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From a Broken Leg to Broadway

Buffalo native Gabe Amato was 15 years old when he broke his leg. He had to quit his beloved sport of track, and he could no longer perform the lead role in the high school show.

He was devastated.

At one of his lowest points in his young life, Amato felt as though his life was over. Stuck in a wheelchair for three months and on crutches for another three, Amato’s mom explained to him that “things unfortunately happen for reasons we don’t know.” With the support system of his friends and family, he slowly came to terms with what happened and looked for ways to move forward.

He knew he would never run track again, but theater was still an option.

“The two things that got me into theater was breaking my leg, having one dream most definitely close, and that dream being track. I was just never going to be the same athlete that I was before I broke my leg but closing that door and seeing that there’s something I can still do, something that I’m still good at, something that makes me feel something more than what life provides,” Amato said.

Most of Amato’s family supported his decision, but someone he looked to for approval most was his grandfather, who was not too keen on the idea. He felt that Amato would not be able to sustain himself with a job in theater and that it was not practical.

“But then when my grandfather was dying, one of the last things he said to me was, ‘You can do whatever you want to do and you’re going to do it, and you’re going to do it right and I believe in you.’” Amato said. “That’s probably the one thing that keeps me going, and I haven’t stopped since.”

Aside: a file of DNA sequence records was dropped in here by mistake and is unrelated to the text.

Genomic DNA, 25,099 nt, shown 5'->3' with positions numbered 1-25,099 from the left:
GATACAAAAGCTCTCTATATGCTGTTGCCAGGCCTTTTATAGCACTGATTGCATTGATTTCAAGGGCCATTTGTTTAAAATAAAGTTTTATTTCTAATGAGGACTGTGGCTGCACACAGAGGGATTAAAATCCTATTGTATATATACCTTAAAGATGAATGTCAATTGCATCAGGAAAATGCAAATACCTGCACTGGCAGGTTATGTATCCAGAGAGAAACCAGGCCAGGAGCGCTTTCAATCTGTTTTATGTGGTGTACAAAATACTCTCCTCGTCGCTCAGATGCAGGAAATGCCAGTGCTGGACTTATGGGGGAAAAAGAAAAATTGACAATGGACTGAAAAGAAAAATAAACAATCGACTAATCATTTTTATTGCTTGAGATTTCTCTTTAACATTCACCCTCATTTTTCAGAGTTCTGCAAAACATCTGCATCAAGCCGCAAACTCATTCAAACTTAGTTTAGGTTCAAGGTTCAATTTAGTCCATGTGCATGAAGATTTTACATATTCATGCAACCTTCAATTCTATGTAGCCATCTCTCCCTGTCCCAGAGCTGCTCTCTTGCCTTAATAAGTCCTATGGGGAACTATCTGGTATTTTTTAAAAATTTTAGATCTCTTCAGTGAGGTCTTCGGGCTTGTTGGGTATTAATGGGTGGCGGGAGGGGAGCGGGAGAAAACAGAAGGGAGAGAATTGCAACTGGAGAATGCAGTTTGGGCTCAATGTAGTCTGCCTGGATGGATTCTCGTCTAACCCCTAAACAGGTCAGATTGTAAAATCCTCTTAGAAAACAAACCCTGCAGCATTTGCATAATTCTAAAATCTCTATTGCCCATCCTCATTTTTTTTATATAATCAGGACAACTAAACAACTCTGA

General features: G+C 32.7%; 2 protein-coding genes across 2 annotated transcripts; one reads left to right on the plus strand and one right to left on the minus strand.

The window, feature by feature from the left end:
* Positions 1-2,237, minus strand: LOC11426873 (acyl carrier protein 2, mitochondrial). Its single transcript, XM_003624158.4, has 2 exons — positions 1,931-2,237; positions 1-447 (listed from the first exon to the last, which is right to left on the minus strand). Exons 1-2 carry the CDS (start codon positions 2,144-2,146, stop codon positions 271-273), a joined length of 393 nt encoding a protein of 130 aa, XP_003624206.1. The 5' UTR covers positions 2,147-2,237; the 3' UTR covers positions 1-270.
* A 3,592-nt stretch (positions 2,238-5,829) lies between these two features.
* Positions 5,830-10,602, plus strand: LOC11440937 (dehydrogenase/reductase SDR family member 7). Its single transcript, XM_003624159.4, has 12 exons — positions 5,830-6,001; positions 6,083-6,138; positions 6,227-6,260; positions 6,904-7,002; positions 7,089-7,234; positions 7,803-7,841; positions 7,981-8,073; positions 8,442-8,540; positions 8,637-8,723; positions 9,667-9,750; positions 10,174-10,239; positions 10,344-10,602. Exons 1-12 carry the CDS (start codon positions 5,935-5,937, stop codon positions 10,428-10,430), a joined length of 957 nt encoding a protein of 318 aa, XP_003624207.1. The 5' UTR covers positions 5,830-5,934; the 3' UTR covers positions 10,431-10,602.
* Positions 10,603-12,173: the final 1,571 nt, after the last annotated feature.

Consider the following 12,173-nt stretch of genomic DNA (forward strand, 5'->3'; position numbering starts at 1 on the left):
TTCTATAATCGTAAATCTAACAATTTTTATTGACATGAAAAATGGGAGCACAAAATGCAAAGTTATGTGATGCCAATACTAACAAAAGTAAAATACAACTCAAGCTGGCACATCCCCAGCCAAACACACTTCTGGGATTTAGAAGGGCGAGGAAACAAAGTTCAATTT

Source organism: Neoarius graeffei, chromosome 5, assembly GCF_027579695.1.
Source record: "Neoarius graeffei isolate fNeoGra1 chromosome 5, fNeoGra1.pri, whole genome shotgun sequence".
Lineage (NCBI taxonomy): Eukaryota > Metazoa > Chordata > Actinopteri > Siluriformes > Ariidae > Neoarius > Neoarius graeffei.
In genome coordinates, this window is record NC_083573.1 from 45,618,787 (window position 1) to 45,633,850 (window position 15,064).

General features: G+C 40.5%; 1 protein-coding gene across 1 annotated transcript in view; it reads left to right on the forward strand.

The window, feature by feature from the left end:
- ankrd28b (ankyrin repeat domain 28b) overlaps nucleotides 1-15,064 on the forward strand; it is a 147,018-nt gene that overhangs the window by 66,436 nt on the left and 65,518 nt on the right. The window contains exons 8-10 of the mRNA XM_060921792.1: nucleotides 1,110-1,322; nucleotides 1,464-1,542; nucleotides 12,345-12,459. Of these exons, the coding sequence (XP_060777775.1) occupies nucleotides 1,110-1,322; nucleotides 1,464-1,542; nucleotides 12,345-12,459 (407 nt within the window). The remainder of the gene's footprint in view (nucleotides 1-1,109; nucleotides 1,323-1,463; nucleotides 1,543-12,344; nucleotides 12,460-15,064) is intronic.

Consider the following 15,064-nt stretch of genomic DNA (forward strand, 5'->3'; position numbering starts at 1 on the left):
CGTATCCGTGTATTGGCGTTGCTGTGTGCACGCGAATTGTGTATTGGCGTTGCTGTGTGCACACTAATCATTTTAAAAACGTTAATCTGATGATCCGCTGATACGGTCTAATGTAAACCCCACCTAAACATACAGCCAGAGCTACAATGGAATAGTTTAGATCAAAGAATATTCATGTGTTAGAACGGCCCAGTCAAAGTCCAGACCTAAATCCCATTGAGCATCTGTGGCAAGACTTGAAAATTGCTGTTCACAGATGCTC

Now he’s 21 and he’s performing with the Broadway national tour in the production of Cinderella.

A Buffalo native, Amato started his acting career in seventh grade with the namesake lead role in “Willy Wonka,” at Maryvale Middle School. Throughout high school he performed in “Thoroughly Modern Millie,” “Godspell,” and “Aida.” Additionally, he has been in “Chicago,” “Ragtime,” “Gift of the Magi,” “Peter Pan,” and “Guys and Dolls.”

He is currently taking a year off his studies at Long Island University Post and will complete his senior year in the fall. Friend and classmate, Tanner Bolin, describes Amato as a talented performer and an empathetic person. Bolin is from Montana and does not have the opportunity to travel home often so Amato will welcome him into his home in Buffalo for the holidays. He says Amato is inclusive both when it comes to including new friends and when working with other theater majors.